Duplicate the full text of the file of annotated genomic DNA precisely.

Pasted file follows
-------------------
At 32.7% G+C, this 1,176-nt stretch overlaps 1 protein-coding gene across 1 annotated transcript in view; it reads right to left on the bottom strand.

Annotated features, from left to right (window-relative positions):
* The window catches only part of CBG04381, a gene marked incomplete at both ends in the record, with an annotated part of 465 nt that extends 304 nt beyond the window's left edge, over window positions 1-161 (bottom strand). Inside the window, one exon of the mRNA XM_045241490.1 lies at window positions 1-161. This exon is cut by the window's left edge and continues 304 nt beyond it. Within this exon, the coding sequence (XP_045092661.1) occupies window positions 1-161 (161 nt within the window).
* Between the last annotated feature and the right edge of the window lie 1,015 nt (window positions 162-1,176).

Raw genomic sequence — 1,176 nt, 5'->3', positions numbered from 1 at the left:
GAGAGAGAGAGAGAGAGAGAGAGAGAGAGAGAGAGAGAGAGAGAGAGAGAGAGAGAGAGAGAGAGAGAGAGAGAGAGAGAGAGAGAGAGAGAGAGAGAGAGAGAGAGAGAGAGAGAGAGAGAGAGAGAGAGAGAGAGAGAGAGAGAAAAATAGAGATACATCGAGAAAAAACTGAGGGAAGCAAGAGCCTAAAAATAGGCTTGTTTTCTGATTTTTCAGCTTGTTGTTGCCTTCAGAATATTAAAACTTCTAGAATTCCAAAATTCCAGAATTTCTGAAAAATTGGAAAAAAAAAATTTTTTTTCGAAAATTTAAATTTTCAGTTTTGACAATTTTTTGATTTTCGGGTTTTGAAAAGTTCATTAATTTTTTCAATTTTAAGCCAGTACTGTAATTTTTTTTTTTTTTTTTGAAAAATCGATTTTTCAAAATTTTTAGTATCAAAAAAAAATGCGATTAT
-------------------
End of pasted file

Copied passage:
At 32.7% G+C, this 1,176-nt stretch overlaps 1 protein-coding gene across 1 annotated transcript in view; it reads right to left on the bottom strand.

Annotated features, from left to right (window-relative positions):
* The window catches only part of CBG04381, a gene marked incomplete at both ends in the record, with an annotated part of 465 nt that extends 304 nt beyond the window's left edge, over window positions 1-161 (bottom strand). Inside the window, one exon of the mRNA XM_045241490.1 lies at window positions 1-161. This exon is cut by the window's left edge and continues 304 nt beyond it. Within this exon, the coding sequence (XP_045092661.1) occupies window positions 1-161 (161 nt within the window).
* Between the last annotated feature and the right edge of the window lie 1,015 nt (window positions 162-1,176).

Raw genomic sequence — 1,176 nt, 5'->3', positions numbered from 1 at the left:
GAGAGAGAGAGAGAGAGAGAGAGAGAGAGAGAGAGAGAGAGAGAGAGAGAGAGAGAGAGAGAGAGAGAGAGAGAGAGAGAGAGAGAGAGAGAGAGAGAGAGAGAGAGAGAGAGAGAGAGAGAGAGAGAGAGAGAGAGAGAGAGAGAAAAATAGAGATACATCGAGAAAAAACTGAGGGAAGCAAGAGCCTAAAAATAGGCTTGTTTTCTGATTTTTCAGCTTGTTGTTGCCTTCAGAATATTAAAACTTCTAGAATTCCAAAATTCCAGAATTTCTGAAAAATTGGAAAAAAAAAATTTTTTTTCGAAAATTTAAATTTTCAGTTTTGACAATTTTTTGATTTTCGGGTTTTGAAAAGTTCATTAATTTTTTCAATTTTAAGCCAGTACTGTAATTTTTTTTTTTTTTTTTGAAAAATCGATTTTTCAAAATTTTTAGTATCAAAAAAAAATGCGATTAT